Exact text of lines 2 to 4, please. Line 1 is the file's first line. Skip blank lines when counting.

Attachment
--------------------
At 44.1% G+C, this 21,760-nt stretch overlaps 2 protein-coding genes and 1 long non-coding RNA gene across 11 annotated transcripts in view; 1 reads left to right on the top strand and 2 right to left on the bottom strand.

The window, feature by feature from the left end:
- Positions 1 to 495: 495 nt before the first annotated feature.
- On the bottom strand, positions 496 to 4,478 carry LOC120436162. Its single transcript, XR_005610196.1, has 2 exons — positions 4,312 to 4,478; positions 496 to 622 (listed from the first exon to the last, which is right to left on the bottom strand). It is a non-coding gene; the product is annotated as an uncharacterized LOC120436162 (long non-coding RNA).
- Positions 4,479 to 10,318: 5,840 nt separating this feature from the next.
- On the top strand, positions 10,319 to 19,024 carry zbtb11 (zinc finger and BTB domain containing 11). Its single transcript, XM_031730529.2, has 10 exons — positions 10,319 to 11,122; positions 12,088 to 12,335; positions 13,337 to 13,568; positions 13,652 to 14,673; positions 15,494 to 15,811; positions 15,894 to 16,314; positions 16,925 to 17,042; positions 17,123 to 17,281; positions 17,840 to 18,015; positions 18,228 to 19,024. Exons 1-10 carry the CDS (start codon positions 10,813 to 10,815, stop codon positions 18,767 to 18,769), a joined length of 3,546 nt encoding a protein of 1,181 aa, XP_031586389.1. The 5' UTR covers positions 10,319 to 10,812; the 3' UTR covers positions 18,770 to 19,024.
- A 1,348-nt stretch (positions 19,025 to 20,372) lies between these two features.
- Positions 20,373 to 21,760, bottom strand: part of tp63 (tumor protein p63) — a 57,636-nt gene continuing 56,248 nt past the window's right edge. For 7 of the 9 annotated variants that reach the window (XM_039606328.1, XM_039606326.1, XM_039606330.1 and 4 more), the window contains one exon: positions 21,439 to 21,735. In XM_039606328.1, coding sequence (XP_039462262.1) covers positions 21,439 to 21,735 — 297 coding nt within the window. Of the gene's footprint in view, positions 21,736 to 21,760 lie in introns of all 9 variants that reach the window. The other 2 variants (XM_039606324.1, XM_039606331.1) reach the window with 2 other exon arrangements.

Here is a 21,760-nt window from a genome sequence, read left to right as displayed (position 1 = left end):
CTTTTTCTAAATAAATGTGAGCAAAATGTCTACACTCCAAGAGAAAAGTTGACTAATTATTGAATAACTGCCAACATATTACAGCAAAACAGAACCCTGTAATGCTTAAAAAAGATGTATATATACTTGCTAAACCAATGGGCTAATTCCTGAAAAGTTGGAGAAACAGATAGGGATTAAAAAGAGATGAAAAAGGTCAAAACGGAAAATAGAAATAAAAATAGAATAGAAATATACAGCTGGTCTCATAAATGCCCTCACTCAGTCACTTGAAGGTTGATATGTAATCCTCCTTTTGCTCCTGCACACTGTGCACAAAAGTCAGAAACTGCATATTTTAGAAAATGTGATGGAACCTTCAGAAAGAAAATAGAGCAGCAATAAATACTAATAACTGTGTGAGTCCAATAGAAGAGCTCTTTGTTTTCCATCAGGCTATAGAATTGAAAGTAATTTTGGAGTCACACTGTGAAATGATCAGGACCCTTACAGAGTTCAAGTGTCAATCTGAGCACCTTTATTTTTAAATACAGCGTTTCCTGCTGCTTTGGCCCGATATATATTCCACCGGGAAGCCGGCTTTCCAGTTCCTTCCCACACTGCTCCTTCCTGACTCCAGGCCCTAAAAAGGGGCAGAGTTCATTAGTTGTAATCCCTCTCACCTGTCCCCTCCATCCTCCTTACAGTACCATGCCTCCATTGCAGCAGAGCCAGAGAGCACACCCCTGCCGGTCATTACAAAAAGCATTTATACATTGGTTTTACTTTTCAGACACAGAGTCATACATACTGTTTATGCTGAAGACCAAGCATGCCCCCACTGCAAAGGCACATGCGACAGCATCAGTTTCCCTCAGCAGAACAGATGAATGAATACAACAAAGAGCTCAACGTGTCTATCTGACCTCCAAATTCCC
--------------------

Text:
The window, feature by feature from the left end:
- Positions 1 to 495: 495 nt before the first annotated feature.
- On the bottom strand, positions 496 to 4,478 carry LOC120436162. Its single transcript, XR_005610196.1, has 2 exons — positions 4,312 to 4,478; positions 496 to 622 (listed from the first exon to the last, which is right to left on the bottom strand). It is a non-coding gene; the product is annotated as an uncharacterized LOC120436162 (long non-coding RNA).